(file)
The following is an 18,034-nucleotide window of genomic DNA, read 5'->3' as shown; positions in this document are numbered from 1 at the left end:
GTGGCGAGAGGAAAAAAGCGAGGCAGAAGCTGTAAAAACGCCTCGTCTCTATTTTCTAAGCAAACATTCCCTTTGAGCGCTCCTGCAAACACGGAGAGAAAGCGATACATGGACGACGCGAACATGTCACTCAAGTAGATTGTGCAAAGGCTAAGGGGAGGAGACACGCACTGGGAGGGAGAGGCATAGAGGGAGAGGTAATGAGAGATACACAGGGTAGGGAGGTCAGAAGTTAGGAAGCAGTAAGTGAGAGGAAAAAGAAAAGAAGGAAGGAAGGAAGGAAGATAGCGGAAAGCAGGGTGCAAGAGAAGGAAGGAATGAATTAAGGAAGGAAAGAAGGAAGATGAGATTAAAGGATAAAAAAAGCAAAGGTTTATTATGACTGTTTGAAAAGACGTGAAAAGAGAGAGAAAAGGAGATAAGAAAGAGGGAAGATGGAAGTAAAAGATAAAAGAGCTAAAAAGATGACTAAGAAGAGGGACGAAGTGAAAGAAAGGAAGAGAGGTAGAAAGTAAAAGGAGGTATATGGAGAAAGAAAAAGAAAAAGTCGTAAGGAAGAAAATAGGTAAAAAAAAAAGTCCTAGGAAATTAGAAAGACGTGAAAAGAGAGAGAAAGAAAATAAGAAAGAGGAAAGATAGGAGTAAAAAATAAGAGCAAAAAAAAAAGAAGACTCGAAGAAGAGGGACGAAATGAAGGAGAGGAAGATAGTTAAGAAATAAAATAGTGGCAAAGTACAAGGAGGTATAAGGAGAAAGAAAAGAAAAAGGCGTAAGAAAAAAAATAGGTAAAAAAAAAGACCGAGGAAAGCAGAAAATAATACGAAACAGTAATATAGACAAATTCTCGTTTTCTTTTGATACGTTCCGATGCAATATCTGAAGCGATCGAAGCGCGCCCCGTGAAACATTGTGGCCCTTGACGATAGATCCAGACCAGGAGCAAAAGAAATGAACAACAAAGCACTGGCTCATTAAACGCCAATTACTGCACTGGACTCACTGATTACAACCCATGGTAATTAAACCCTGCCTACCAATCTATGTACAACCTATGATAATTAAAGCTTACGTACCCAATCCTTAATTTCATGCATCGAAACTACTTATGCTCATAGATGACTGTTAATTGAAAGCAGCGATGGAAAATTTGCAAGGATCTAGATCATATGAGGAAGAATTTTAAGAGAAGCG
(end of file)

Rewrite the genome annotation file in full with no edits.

The following is an 18,034-nucleotide window of genomic DNA, read 5'->3' as shown; positions in this document are numbered from 1 at the left end:
GTGGCGAGAGGAAAAAAGCGAGGCAGAAGCTGTAAAAACGCCTCGTCTCTATTTTCTAAGCAAACATTCCCTTTGAGCGCTCCTGCAAACACGGAGAGAAAGCGATACATGGACGACGCGAACATGTCACTCAAGTAGATTGTGCAAAGGCTAAGGGGAGGAGACACGCACTGGGAGGGAGAGGCATAGAGGGAGAGGTAATGAGAGATACACAGGGTAGGGAGGTCAGAAGTTAGGAAGCAGTAAGTGAGAGGAAAAAGAAAAGAAGGAAGGAAGGAAGGAAGATAGCGGAAAGCAGGGTGCAAGAGAAGGAAGGAATGAATTAAGGAAGGAAAGAAGGAAGATGAGATTAAAGGATAAAAAAAGCAAAGGTTTATTATGACTGTTTGAAAAGACGTGAAAAGAGAGAGAAAAGGAGATAAGAAAGAGGGAAGATGGAAGTAAAAGATAAAAGAGCTAAAAAGATGACTAAGAAGAGGGACGAAGTGAAAGAAAGGAAGAGAGGTAGAAAGTAAAAGGAGGTATATGGAGAAAGAAAAAGAAAAAGTCGTAAGGAAGAAAATAGGTAAAAAAAAAAGTCCTAGGAAATTAGAAAGACGTGAAAAGAGAGAGAAAGAAAATAAGAAAGAGGAAAGATAGGAGTAAAAAATAAGAGCAAAAAAAAAAGAAGACTCGAAGAAGAGGGACGAAATGAAGGAGAGGAAGATAGTTAAGAAATAAAATAGTGGCAAAGTACAAGGAGGTATAAGGAGAAAGAAAAGAAAAAGGCGTAAGAAAAAAAATAGGTAAAAAAAAAGACCGAGGAAAGCAGAAAATAATACGAAACAGTAATATAGACAAATTCTCGTTTTCTTTTGATACGTTCCGATGCAATATCTGAAGCGATCGAAGCGCGCCCCGTGAAACATTGTGGCCCTTGACGATAGATCCAGACCAGGAGCAAAAGAAATGAACAACAAAGCACTGGCTCATTAAACGCCAATTACTGCACTGGACTCACTGATTACAACCCATGGTAATTAAACCCTGCCTACCAATCTATGTACAACCTATGATAATTAAAGCTTACGTACCCAATCCTTAATTTCATGCATCGAAACTACTTATGCTCATAGATGACTGTTAATTGAAAGCAGCGATGGAAAATTTGCAAGGATCTAGATCATATGAGGAAGAATTTTAAGAGAAGCG